Obesity has become a global epidemic over the last 30 years affecting 40 million children, below the age of five. The implications of obesity not only affect the health of an individual but also their social lives, the society around them and the overall economics of a country. Today, obesity affects 25% of Australian children, making it the biggest threat to Australia’s public health (Bronwyn, 2016).
Rates of obesity, over the last 25 years have risen globally(Overweight and Obesity,2019). This prevalence is most common in developed countries such as Australia and America having 25%(A picture of Overweight and Obesity in Australia,2017) and 30%(Bronwyn,2016) of their children having obesity, respectively. This trend is expected to increase.
Childhood obesity sparks not only a wide array of physical distresses but also breeds a poor mental state for the individual. Children with obesity suffer from breathing difficulties, apnoea, hypertension and insulin resistance, fatty liver, high blood fats, low self-esteem and behavioural problems(Overweight and Obesity, 2019). These implications are carried into adulthood as 50% to 80% of obese children have obese parents, and following this trend, it is documented that many obese children become obese adults which harbours wider and more severe consequences(Bronwyn, 2016). The effects of obesity on an adult lead to an elevated risk of cardiovascular diseases, diabetes, cancer, musculoskeletal disorders and arthritic conditions (WHO,2018). Individuals also go through anxiety, depression, poor self-image and social stigma, and reduces happiness. All these factors produce an outcome of a shorter life expectancy (Bronwyn, 2016).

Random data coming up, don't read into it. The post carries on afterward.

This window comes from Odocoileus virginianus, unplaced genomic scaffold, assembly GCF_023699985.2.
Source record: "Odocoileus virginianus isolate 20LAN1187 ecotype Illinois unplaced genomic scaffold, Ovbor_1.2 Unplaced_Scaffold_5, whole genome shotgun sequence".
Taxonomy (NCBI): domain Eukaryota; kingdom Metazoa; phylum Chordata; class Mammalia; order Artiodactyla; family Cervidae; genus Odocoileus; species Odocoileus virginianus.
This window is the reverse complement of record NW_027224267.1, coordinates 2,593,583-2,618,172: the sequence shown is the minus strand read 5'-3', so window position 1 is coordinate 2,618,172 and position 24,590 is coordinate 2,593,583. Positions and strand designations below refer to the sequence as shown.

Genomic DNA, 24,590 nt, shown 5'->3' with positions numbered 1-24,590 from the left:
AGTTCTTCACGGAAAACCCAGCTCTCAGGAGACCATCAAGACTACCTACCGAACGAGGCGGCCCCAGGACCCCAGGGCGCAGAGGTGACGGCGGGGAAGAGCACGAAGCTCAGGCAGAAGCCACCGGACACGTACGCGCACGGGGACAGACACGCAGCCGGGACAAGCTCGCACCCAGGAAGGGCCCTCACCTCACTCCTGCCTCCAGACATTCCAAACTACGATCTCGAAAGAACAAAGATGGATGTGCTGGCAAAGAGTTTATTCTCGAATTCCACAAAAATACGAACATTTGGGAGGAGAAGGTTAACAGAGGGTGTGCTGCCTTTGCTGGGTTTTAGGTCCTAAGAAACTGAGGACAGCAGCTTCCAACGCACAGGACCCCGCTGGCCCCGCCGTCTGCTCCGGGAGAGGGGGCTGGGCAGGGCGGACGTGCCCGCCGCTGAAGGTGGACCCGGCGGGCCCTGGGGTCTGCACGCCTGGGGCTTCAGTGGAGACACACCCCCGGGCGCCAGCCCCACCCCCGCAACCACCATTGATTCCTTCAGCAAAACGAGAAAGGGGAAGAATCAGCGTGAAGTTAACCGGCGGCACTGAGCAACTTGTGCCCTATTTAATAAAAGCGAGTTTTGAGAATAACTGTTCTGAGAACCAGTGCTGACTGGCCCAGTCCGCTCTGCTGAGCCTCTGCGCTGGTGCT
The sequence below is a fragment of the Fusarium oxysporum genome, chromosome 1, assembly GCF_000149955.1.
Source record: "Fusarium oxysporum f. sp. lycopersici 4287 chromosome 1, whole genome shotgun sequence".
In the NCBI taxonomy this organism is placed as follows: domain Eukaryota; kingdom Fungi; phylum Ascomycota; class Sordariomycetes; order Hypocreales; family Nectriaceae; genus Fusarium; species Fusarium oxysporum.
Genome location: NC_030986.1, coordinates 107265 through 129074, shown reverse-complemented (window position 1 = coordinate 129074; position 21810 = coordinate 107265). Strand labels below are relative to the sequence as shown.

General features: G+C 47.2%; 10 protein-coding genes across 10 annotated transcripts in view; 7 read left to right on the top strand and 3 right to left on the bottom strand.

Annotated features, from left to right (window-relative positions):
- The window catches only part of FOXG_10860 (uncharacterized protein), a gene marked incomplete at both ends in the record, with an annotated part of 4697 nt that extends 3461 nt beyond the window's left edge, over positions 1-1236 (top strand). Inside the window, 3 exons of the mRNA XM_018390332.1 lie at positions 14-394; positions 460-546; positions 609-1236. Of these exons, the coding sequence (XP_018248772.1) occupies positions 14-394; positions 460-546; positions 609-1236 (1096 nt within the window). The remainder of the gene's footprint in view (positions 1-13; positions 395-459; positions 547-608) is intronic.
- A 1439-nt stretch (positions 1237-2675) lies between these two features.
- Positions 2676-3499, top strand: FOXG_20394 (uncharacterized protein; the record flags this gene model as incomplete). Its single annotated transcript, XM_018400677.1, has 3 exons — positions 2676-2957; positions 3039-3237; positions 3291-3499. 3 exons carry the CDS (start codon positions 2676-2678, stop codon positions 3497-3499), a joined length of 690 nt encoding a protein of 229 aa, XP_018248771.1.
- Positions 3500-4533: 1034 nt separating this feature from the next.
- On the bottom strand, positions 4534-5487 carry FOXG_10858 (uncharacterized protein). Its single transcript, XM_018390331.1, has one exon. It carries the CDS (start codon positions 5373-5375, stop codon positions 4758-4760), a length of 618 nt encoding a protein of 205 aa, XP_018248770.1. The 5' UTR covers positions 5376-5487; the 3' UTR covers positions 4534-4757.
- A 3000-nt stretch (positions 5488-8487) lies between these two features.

Similarly, with obese children becoming adults, close friends and family members are likely to also be affected with obesity spreading the risk of health problems associated with obesity(Friends and Family May Play a Role in Obesity, 2007). According to a study by Dr Nicholas Christakis of Harvard Medical School and Dr James Fowler of the University of California, San Diego, the likelihood of becoming obese increases by up to 57% when a close friend is obese. Same-sex friendships would increase the likelihood to 71%, with the highest percentage of increase being 171% with a close mutual friend being obese (The New England Journal of Medicine, 2007).
Outside of the individual and social issues, obesity also affects the countries economies. According to studies, obesity costs Australia around $58 billion a year with the addition of 7200 deaths(Obesity costs, The Australian,2013). In 2011 to 2012 it is documented by the AIHW that obesity equates to 7% of the total health budget, 63% of this cost lead to a fatal burden(AIHW, 2017). Obesity also produces indirect cost which is estimated to be 3.3 times greater than the direct cost (Childhood Obesity: An economic perspective,2010).